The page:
A Disciples of Christ delegation is in Rome this week meeting with the Pontifical Council for Promoting Christian Unity, the Catholic Church's main body promoting ecumenical relations.
This meeting is focused on the theme "Christians formed and transformed by the Eucharist," Vatican Radio reported Thursday.
The Disciples or Christian Church as they're often called grew at the start of the 19th century from the Protestant revival movement in the United States and England.
"We are certainly a Protestant communion but I think it's important to say we do not have any history of separation from the Catholic Church," the Disciples' co-chair of the Rome meeting, Rev. Newell Williams, told Vatican Radio.
"That means we enter the dialogue as one group of Christians seeking to understand another group of Christians."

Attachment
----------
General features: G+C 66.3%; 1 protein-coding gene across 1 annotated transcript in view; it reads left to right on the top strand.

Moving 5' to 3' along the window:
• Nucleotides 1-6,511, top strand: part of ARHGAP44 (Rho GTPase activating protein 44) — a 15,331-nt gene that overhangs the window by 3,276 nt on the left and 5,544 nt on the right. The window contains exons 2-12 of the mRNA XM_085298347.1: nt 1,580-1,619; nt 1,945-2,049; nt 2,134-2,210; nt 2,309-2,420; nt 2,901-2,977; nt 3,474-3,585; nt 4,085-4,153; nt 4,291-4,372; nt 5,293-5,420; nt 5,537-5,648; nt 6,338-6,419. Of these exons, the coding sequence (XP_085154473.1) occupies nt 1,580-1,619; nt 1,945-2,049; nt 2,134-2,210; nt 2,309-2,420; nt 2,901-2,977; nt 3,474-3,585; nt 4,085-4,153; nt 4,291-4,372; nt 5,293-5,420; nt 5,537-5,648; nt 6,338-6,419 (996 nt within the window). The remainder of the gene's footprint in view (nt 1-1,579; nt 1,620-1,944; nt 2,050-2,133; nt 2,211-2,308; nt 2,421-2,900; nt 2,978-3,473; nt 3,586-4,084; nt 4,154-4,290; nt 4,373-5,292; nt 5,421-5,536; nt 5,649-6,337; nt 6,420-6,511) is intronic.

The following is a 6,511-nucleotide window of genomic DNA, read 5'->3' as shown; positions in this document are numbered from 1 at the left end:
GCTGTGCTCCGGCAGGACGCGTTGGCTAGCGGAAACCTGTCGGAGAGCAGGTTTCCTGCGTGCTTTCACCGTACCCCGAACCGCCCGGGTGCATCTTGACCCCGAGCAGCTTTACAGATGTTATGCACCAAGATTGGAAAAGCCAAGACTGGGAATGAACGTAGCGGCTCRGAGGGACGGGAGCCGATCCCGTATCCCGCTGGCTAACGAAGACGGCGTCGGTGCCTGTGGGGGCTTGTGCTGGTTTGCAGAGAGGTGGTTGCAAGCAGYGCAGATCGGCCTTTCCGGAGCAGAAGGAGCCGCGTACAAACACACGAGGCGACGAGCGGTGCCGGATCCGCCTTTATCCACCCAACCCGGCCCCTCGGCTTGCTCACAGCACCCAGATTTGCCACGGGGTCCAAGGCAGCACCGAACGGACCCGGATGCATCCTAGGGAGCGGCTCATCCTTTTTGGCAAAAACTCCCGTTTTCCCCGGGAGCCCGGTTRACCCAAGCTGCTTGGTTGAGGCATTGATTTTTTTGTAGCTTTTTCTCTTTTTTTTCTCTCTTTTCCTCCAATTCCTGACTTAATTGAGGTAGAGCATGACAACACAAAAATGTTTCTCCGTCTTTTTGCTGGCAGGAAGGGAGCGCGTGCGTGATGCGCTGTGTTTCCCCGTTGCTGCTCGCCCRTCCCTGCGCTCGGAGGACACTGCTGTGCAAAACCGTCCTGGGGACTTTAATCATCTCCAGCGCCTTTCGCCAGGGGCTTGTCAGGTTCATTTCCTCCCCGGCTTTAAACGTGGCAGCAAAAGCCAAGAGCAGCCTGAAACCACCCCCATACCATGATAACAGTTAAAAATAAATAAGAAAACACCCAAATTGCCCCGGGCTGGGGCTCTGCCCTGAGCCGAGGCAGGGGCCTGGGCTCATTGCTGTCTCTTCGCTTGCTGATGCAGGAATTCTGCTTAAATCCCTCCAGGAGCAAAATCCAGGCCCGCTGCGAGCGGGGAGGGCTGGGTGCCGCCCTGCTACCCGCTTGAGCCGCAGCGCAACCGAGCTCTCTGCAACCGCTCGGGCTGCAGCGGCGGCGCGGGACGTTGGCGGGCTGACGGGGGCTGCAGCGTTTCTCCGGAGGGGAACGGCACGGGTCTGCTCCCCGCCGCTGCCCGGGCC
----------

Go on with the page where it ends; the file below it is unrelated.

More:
The Disciples have 625,252 members in 3,627 congregations and it also has strong church groups in Africa, Latin America and the Caribbean.
The Disciples of Christ describe themselves as a movement for unity, inclusion and wholeness in a fragmented world.
Williams said the year 1832 is the point at which the Stone-Campbell movement gave rise to the Disciples of Christ.
"We enter with that energy by which the Disciples began to be part of the fulfillment of Jesus' high priestly prayer that those who believe on the word of the Apostles might be one," he said.
Catholic Bishop David Ricken from the diocese of Green Bay, Wisconsin, who is co-chairing the talks for the Catholic Church told Vatican Radio, " I've been deeply enriched by this association,"
"It is interesting, now with our new Pope emphasizing discipleship and the new evangelization, I think our Church can learn a lot from the Disciples of Christ....how to form disciples and what it means to be a disciple in our world today"